I wash his diapers about every 3-4 days. When it’s time to wash, I collect both wet bags and throw all the diapers, wipes, and wet bags in the washer (we have a front-loading HE washer). I use the quick wash setting with cold water and a scoop filled to the bottom fill line with Tide Original. The purpose of this wash is to get the poopy diapers cleaned a bit and the dirty water drained, so the diapers aren’t being washed in dirty water. For the next cycle, I throw some OxyClean into the drum. I then add a scoop (I fill to the fourth fill line on the new larger scoop that comes with Tide; on the older scoop, I would fill to the top line) of Tide Original to the detergent dispenser and do a heavy wash with hot water.

Tide’s new, larger scoop next to the old scoop.

Once this cycle finishes, I transfer the diapers, wipes, and wet bags to the dryer and run it on medium heat. Putting the diapers in the dryer has not caused any noticeable wear and tear on the diapers. I originally thought I would have to hang-dry them, but after seeing how many people just put their diapers in the dryer on the Fluff Love Facebook group, I decided to switch to drying this way. It saves a lot of time and my diapers are still in “like new” shape.

Once the diapers are dry, I snap/Velcro them closed and place them in Sully’s drawer below his diaper changing station. I also keep a few out with the rest of the diaper supplies on a cart next to the changing station. I stack the wipes in a pile.

Most important diaper supplies on hand: diapers, wipes, coconut oil, wipe spray.

This process feels like a lot less work than I imagined it might. I really had no idea if I would stick with cloth diapering before I started. Once I got going, though, I learned to enjoy the routine and I love not having to buy disposable diapers. I do put him in a disposable diaper at night, so we have to have enough on hand to use for nights. Other than that, I feel like we are saving a ton of money by not using disposables. I also love that we aren’t creating a ton of trash between disposable wipes and diapers. And, this honestly feels easy. It’s a very simple process.

On the Go

On the go diapering is generally no big deal. If I’m going to spend the day with family (an hour away) I will use his cloth diapers. I have a small wet bag for dirty diapers or I just use any plastic bag available to store them. When we go out of town, however, I always use disposable diapers so I don’t have to bring a bunch of cloth diapers with me (which would be incredibly bulky). I’m sure cloth diapering on vacation is do-able, but it’s not worth the hassle for me and to bring all of the extra stuff to make it happen.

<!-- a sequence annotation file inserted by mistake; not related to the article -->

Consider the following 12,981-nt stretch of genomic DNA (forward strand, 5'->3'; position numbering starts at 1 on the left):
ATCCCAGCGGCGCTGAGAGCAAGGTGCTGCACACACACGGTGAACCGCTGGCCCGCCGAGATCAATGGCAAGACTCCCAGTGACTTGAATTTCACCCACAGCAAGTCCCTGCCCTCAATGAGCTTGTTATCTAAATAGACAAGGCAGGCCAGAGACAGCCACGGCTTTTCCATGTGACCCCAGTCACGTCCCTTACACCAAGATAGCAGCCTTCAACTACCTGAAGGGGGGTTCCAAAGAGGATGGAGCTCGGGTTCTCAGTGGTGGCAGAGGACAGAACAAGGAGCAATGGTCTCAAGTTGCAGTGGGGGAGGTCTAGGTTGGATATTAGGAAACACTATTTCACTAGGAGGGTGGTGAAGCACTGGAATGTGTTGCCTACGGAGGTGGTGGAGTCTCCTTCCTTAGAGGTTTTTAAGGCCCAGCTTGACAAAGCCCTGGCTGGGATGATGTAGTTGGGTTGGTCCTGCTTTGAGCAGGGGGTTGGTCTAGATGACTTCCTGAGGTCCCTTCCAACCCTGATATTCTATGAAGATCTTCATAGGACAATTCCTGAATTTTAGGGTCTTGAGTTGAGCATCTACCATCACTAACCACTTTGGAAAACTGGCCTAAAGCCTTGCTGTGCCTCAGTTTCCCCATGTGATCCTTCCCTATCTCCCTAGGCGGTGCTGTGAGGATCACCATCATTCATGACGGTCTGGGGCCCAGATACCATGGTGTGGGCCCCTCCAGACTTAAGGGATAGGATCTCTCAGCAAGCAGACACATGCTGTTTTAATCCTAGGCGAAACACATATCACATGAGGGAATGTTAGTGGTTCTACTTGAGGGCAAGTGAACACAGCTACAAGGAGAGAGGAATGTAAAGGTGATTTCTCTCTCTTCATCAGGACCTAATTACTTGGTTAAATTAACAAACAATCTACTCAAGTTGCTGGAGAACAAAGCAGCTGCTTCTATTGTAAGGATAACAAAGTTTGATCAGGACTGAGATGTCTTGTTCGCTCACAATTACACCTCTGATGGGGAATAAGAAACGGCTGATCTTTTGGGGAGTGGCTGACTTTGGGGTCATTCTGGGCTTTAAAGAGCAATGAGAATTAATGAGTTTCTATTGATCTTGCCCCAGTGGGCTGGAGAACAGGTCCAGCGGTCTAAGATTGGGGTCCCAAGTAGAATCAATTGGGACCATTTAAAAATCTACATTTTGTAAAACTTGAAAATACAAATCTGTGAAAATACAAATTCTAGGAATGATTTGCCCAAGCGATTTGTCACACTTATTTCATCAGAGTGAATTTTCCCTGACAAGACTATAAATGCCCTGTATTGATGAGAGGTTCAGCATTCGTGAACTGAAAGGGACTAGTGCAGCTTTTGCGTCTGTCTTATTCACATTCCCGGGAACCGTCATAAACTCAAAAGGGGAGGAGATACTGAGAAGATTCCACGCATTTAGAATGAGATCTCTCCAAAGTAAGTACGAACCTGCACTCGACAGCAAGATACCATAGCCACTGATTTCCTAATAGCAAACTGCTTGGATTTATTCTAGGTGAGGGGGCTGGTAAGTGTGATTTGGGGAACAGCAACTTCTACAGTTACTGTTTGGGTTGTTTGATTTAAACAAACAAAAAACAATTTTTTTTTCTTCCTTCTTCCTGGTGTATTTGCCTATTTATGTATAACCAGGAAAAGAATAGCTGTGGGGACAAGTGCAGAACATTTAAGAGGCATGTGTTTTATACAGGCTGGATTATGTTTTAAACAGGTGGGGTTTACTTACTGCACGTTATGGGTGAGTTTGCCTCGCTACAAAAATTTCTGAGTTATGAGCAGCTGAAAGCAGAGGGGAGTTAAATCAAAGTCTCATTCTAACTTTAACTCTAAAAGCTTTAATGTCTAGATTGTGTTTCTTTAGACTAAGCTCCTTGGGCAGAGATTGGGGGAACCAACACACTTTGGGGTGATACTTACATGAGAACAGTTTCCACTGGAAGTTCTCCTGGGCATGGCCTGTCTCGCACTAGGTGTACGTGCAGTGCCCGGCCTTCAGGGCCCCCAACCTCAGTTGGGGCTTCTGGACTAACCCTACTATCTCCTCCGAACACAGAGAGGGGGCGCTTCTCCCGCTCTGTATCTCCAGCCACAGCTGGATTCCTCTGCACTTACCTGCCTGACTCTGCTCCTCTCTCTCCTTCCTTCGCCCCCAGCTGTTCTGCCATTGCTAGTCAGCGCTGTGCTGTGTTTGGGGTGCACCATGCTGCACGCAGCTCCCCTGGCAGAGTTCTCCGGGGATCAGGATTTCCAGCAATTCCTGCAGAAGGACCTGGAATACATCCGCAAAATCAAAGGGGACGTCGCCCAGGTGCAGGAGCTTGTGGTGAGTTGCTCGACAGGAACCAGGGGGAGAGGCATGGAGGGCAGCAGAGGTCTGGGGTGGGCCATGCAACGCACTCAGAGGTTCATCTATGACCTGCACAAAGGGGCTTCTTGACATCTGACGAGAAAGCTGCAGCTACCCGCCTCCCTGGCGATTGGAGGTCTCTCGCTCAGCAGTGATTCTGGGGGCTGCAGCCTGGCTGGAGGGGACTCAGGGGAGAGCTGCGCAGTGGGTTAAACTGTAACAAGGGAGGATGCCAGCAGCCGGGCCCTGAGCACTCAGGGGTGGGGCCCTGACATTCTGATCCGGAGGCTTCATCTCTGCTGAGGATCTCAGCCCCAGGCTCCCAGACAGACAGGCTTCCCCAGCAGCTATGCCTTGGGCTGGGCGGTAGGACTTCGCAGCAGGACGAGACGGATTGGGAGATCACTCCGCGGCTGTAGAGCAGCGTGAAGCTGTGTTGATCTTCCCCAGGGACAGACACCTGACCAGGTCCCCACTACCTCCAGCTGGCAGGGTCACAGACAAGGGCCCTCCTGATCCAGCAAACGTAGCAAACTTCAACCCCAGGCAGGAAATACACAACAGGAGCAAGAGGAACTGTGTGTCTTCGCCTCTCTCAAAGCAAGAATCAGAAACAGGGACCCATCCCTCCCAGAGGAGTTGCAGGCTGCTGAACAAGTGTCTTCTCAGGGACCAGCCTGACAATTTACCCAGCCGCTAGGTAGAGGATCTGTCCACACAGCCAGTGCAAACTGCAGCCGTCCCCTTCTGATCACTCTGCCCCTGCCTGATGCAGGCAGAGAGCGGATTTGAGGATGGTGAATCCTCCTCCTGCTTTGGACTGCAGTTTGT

Snaps vs. Velcro (hook & loop closure)

Velcro tab (hook and loop) diapers are definitely easier to put on a squirming baby than snaps are. You can get the fit just right with Velcro as well, although I never had issues with the fit of the snaps diapers anyway. I got a mixture of both types of diapers, because I wasn’t sure how well the Velcro would hold up over time and if he would be able to more easily remove his diapers himself with Velcro. Well, the Velcro tabs have held up amazingly. And he has yet to pull off his own diaper. I’m glad I have a mix of both types, but I think all Velcro would have worked great too!

Beyond Diapers

Now that I’m comfortable with cloth diapering, I feel ready to expand beyond diapers and switch to cloth napkins and paper towels. This would be so easy to do, since all I’d need to do is add the dirty napkins/paper towels to the diapers and wash them all together. It’d even help bulk up my diaper load, which is an added bonus (when using an HE washer, the drum should be 2/3 of the way full for optimal cleaning. I probably fill it just under this amount for most loads and could use some more items in there).

So there you have it! Cloth diapering has been a surprisingly easy endeavor. I can’t imagine ever switching to disposables full time. Our next baby will also get to use our current cloth diaper collection, making the financial savings even greater.

Does anyone else cloth diaper? I’d love to hear what your experience has been and any tips you have to share!